Do you talk with your young people about substance use? By Meg Keigley- Program Specialist

I am pleasantly surprised by the number of youth who tell me that their parents have had conversations with them about substance use.  I know many parents do because I always make it a point to ask about this when giving presentations in schools.  So now I am curious as to how you all are talking about this topic.

Remember D.A.R.E.?  Turns out that D.A.R.E. did the exact opposite of what it set out to accomplish.  By teaching young people about specific drugs and the dangers that come from using those drugs D.A.R.E. was actually increasing the likelihood that youth would try these drugs out.  Why?  Because the program highlighted the risks associated with substance use. During adolescence, youth and risk taking might as well be moths and flames. 

Developmentally, youth are primed to take risks.  Their brains are designed to reward them for taking risks.  It’s the cerebral push they need to become independent.  It’s also the driving force behind a lot of poor decisions young people make from driving too fast to testing out marijuana for the first time.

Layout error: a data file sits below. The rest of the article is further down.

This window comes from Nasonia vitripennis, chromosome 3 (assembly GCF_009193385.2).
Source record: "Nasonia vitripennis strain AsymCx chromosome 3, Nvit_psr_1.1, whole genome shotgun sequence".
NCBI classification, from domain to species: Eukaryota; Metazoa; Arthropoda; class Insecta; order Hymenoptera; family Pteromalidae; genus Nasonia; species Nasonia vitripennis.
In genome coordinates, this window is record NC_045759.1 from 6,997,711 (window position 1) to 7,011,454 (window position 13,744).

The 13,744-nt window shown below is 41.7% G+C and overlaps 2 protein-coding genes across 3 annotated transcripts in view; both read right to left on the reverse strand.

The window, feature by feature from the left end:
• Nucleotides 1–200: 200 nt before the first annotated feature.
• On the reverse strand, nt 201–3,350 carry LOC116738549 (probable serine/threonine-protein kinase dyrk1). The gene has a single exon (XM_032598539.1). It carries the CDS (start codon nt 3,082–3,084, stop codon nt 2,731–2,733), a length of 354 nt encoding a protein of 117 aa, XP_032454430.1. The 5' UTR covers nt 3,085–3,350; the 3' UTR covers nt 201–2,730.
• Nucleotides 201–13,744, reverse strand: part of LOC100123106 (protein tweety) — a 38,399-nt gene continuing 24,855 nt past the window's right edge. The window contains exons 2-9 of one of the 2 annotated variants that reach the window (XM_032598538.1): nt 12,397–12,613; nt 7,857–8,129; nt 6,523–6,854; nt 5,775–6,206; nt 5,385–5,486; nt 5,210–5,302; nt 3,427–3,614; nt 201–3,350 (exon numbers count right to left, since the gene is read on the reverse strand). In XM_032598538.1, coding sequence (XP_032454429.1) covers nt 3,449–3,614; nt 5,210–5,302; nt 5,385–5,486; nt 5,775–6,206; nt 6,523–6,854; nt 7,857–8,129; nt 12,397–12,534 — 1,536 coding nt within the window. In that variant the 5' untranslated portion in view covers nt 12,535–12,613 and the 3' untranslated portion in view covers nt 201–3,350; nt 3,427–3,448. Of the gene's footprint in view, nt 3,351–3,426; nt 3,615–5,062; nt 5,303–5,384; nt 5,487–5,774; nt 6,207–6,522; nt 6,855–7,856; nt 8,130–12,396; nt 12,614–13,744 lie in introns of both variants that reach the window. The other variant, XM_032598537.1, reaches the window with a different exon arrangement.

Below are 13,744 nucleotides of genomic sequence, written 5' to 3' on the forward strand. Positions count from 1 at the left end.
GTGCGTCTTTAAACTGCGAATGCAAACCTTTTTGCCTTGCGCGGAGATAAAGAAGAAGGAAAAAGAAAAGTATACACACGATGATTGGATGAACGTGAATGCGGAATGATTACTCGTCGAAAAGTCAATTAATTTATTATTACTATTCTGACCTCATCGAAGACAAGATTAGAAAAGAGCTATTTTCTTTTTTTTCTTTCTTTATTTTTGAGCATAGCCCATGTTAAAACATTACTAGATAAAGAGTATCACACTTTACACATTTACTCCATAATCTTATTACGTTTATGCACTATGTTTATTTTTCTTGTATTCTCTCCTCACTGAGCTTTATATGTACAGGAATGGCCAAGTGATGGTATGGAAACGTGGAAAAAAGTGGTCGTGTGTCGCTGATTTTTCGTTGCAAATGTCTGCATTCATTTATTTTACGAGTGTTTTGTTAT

We now know that talking about the risks associated with substance use is not always the most effective way of approaching this conversation.  So what is the best way to talk with youth about substance use? 

Here at Team we like to approach this conversation from a perspective of “concern and hope”.  I learned this term a few years ago at a conference and like how it can capture the true risks associated with substance use while focusing on the positives aspects in young people’s lives. 

I still think it is important to educate youth about the risks of substance use.  But I do this through a scientific lens.  Instead of comparing a brain on drugs to a fried egg in a skillet (something that most youth will laugh at anyways) I talk about the science of addiction.  I talk with teens about where their brains are developmentally and how introducing substances can drastically change that development, sometimes permanently.  Then, we talk about why people are compelled to use substances and how we can meet those needs, whether it be to cope with stress, fit in with friends, or take a risk, in a healthy way. 

Youth who talk with their parents about substances are less likely to initiate use.  This is an important conversation to have but an easy one!  

Gordon Coombes